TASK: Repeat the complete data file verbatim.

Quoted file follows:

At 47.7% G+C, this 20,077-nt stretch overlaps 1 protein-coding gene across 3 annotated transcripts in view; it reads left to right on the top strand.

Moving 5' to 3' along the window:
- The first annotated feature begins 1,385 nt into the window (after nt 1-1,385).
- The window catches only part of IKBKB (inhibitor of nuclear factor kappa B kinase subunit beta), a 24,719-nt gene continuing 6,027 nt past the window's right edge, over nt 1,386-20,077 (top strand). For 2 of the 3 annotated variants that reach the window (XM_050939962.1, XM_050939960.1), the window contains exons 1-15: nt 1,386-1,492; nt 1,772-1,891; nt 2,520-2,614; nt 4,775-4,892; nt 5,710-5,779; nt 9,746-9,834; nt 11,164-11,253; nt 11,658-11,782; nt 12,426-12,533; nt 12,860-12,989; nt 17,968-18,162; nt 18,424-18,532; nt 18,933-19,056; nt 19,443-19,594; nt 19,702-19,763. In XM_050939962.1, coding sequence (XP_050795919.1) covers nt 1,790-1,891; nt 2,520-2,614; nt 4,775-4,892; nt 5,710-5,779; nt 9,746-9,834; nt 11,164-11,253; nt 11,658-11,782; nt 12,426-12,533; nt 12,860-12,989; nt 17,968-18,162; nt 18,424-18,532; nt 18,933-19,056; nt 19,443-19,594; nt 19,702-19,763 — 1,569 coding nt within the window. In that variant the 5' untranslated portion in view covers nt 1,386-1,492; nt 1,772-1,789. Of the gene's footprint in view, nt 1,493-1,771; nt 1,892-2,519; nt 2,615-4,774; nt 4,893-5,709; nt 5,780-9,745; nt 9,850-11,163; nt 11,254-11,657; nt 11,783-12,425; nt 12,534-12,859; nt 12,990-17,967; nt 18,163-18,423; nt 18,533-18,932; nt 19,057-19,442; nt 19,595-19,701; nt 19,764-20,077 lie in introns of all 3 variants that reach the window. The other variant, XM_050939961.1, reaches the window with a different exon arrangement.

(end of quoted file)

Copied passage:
At 47.7% G+C, this 20,077-nt stretch overlaps 1 protein-coding gene across 3 annotated transcripts in view; it reads left to right on the top strand.

Moving 5' to 3' along the window:
- The first annotated feature begins 1,385 nt into the window (after nt 1-1,385).
- The window catches only part of IKBKB (inhibitor of nuclear factor kappa B kinase subunit beta), a 24,719-nt gene continuing 6,027 nt past the window's right edge, over nt 1,386-20,077 (top strand). For 2 of the 3 annotated variants that reach the window (XM_050939962.1, XM_050939960.1), the window contains exons 1-15: nt 1,386-1,492; nt 1,772-1,891; nt 2,520-2,614; nt 4,775-4,892; nt 5,710-5,779; nt 9,746-9,834; nt 11,164-11,253; nt 11,658-11,782; nt 12,426-12,533; nt 12,860-12,989; nt 17,968-18,162; nt 18,424-18,532; nt 18,933-19,056; nt 19,443-19,594; nt 19,702-19,763. In XM_050939962.1, coding sequence (XP_050795919.1) covers nt 1,790-1,891; nt 2,520-2,614; nt 4,775-4,892; nt 5,710-5,779; nt 9,746-9,834; nt 11,164-11,253; nt 11,658-11,782; nt 12,426-12,533; nt 12,860-12,989; nt 17,968-18,162; nt 18,424-18,532; nt 18,933-19,056; nt 19,443-19,594; nt 19,702-19,763 — 1,569 coding nt within the window. In that variant the 5' untranslated portion in view covers nt 1,386-1,492; nt 1,772-1,789. Of the gene's footprint in view, nt 1,493-1,771; nt 1,892-2,519; nt 2,615-4,774; nt 4,893-5,709; nt 5,780-9,745; nt 9,850-11,163; nt 11,254-11,657; nt 11,783-12,425; nt 12,534-12,859; nt 12,990-17,967; nt 18,163-18,423; nt 18,533-18,932; nt 19,057-19,442; nt 19,595-19,701; nt 19,764-20,077 lie in introns of all 3 variants that reach the window. The other variant, XM_050939961.1, reaches the window with a different exon arrangement.